Understanding the rules of life

Bioscience for sustainable agriculture and food

Category: Standard Studentships

Adaptiveness and molecular basis of seasonal rhythmicity in Spotted Wing Drosophila

Project No.2477


Primary Supervisor

Dr Herman Wijnen – University of Southampton


Dr Michelle Fountain – NIAB East Malling

Dr Samuel Robson – University of Portsmouth

Dr Orestis Katsamenis – University of Southampton


Drosophila suzukii, also known as spotted wing Drosophila (SWD), is an invasive pest that has global economical impacts on soft and stone fruit growers.

SWD’s success as an invasive species is enhanced by its ability to exploit ripening fruit as an egg laying substrate as well as its ability to overwinter in temperate climates. Under conditions with colder temperatures and shorter day lengths SWD hatches as winter morph flies with longer wings and increased pigmentation. These winter morph flies show improved survival upon exposure to (near-)freezing temperatures. As winter morph flies are responsible for re-establishing new breeding populations in spring, an improved understanding of their development and properties can inform pest management strategies targeting this seasonal stage. Prior studies described the impact of different environmental conditions on SWD oviposition and locomotor activity (Shaw et al., PLoS one, 2018; J Biol Rhythms, 2019). This project aims to 1) Identify the separate and combined impact of winter-like conditions and the winter morph stage on survival, feeding, fecundity and tissue organization and 2) Identify molecular pathways involved in winter morph development and adaptiveness. Transcriptome changes in SWD summer and winter morph flies will be studied in response to different light and temperature cycles with a defined impact on fecundity, activity patterns and survival. Gene expression changes in this context will also be explored with the help of available antibodies to relevant Drosophila neuropeptides and regulatory proteins. Finally, genetic manipulation of genes linked to seasonal polyphenism in SWD or its close relative D. melanogaster will be used to identify underlying mechanisms. This multi-disciplinary project offers excellent training opportunities in pest ecology, neurogenetics, correlative imaging and functional genomics.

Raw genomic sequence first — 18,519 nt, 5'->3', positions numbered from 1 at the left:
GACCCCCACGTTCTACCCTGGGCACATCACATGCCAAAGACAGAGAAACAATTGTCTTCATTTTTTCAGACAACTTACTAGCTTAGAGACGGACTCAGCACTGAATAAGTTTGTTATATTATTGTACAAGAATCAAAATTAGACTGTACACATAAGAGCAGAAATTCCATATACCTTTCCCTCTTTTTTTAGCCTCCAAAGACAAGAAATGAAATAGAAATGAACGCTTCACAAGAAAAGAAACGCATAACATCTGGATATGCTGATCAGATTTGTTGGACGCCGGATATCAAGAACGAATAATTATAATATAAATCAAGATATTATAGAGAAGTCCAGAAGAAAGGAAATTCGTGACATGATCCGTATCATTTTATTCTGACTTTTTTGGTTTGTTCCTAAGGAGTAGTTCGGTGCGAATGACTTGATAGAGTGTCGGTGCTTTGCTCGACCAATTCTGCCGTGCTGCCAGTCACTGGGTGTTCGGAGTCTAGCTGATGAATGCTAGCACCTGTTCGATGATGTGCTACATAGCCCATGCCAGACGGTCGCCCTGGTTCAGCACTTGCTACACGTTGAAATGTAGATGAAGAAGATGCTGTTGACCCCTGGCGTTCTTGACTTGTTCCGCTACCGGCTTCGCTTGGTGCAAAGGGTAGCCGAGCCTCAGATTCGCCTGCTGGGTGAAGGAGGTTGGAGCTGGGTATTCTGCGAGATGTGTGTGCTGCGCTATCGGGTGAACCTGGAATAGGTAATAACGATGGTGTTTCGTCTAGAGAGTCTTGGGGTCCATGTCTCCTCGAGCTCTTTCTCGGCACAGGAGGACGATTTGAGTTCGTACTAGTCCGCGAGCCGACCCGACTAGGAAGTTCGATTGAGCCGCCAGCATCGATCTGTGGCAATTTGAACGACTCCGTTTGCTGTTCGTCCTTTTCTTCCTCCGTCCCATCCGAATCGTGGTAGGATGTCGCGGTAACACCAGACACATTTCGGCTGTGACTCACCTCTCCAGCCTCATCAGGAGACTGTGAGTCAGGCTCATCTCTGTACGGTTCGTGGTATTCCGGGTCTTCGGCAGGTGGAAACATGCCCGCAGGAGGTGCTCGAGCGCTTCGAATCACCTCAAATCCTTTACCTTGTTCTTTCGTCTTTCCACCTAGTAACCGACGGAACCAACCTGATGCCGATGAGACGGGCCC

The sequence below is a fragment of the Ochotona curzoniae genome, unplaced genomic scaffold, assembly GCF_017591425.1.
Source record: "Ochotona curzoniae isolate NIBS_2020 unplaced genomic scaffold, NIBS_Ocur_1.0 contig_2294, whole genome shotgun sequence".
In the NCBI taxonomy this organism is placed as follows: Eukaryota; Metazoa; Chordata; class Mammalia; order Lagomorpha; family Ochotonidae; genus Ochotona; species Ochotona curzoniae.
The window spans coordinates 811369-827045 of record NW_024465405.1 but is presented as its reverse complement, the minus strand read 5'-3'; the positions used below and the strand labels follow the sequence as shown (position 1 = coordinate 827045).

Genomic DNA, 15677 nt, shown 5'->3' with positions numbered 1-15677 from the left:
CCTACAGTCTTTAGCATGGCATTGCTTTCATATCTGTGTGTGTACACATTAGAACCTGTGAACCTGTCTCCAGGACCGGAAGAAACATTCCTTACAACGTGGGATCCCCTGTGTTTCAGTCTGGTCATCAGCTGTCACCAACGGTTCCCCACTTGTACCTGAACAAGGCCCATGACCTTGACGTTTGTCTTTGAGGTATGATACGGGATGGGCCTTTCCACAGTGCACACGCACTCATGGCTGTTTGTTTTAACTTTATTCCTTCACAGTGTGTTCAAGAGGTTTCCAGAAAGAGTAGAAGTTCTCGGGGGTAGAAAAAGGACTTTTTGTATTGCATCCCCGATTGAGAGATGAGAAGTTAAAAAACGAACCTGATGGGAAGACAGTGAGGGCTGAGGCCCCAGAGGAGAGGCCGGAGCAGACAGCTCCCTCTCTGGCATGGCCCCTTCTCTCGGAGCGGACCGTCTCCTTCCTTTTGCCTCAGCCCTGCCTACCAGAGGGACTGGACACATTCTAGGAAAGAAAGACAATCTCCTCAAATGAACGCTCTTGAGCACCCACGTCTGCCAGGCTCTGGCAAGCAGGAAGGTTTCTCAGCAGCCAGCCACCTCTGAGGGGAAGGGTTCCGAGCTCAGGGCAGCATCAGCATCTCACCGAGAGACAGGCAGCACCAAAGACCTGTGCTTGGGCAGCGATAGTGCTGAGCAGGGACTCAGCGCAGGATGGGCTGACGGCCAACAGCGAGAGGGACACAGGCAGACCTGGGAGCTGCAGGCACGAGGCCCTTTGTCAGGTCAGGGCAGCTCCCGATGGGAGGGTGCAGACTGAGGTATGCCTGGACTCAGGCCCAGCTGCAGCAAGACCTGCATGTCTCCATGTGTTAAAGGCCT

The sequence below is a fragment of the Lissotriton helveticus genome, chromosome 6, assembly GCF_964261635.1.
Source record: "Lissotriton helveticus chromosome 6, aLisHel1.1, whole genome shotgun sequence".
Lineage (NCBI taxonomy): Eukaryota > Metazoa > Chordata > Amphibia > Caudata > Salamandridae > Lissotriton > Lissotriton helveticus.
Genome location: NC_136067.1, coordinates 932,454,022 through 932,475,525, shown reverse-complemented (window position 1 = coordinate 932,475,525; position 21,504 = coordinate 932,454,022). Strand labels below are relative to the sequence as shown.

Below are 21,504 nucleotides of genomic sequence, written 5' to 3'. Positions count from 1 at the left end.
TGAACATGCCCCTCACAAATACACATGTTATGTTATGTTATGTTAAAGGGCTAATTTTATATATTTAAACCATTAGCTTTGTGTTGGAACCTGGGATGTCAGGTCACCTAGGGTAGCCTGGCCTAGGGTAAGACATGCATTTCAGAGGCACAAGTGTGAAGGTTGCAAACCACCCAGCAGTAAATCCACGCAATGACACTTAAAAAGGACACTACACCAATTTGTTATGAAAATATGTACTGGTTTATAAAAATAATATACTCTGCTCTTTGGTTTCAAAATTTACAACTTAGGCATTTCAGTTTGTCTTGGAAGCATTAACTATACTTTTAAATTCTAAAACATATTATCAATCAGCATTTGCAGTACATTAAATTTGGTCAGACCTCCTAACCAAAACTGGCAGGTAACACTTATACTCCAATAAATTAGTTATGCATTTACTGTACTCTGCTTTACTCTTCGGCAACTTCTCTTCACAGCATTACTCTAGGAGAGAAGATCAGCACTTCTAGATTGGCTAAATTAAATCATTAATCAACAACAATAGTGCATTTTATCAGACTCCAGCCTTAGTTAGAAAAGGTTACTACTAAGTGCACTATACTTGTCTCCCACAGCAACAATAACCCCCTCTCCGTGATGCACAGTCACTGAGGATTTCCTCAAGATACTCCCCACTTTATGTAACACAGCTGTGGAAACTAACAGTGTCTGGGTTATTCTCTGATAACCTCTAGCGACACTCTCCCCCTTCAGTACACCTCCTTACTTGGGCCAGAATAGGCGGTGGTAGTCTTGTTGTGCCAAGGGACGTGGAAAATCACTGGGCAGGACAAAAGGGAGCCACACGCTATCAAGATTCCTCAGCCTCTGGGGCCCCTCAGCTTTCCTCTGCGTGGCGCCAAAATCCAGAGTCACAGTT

This project is a great fit for student applicants with a strong academic record, a good level of computing skills and research experience in one or more relevant areas of biological sciences.

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